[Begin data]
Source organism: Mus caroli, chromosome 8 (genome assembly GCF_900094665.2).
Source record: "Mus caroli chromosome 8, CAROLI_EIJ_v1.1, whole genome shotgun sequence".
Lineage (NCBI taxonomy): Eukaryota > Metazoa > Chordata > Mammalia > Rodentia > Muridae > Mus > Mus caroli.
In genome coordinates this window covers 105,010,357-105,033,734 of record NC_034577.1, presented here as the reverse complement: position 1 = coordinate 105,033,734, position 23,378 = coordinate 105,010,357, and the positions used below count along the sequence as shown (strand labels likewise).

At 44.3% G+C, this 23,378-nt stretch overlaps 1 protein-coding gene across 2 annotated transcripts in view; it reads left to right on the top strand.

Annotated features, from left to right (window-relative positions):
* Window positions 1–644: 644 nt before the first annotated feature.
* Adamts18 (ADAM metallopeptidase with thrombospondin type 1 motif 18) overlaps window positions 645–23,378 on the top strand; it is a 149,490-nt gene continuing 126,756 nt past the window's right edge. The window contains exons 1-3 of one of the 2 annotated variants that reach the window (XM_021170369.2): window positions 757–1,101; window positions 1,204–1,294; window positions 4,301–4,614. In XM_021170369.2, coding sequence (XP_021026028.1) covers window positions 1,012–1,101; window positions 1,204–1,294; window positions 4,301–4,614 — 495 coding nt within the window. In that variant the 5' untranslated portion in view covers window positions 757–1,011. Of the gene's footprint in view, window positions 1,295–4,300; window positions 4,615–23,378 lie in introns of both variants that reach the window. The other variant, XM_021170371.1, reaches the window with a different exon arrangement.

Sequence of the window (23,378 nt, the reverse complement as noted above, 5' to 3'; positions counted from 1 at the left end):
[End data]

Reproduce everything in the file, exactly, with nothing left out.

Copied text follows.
Source organism: Mus caroli, chromosome 8 (genome assembly GCF_900094665.2).
Source record: "Mus caroli chromosome 8, CAROLI_EIJ_v1.1, whole genome shotgun sequence".
Lineage (NCBI taxonomy): Eukaryota > Metazoa > Chordata > Mammalia > Rodentia > Muridae > Mus > Mus caroli.
In genome coordinates this window covers 105,010,357-105,033,734 of record NC_034577.1, presented here as the reverse complement: position 1 = coordinate 105,033,734, position 23,378 = coordinate 105,010,357, and the positions used below count along the sequence as shown (strand labels likewise).

At 44.3% G+C, this 23,378-nt stretch overlaps 1 protein-coding gene across 2 annotated transcripts in view; it reads left to right on the top strand.

Annotated features, from left to right (window-relative positions):
* Window positions 1–644: 644 nt before the first annotated feature.
* Adamts18 (ADAM metallopeptidase with thrombospondin type 1 motif 18) overlaps window positions 645–23,378 on the top strand; it is a 149,490-nt gene continuing 126,756 nt past the window's right edge. The window contains exons 1-3 of one of the 2 annotated variants that reach the window (XM_021170369.2): window positions 757–1,101; window positions 1,204–1,294; window positions 4,301–4,614. In XM_021170369.2, coding sequence (XP_021026028.1) covers window positions 1,012–1,101; window positions 1,204–1,294; window positions 4,301–4,614 — 495 coding nt within the window. In that variant the 5' untranslated portion in view covers window positions 757–1,011. Of the gene's footprint in view, window positions 1,295–4,300; window positions 4,615–23,378 lie in introns of both variants that reach the window. The other variant, XM_021170371.1, reaches the window with a different exon arrangement.

Sequence of the window (23,378 nt, the reverse complement as noted above, 5' to 3'; positions counted from 1 at the left end):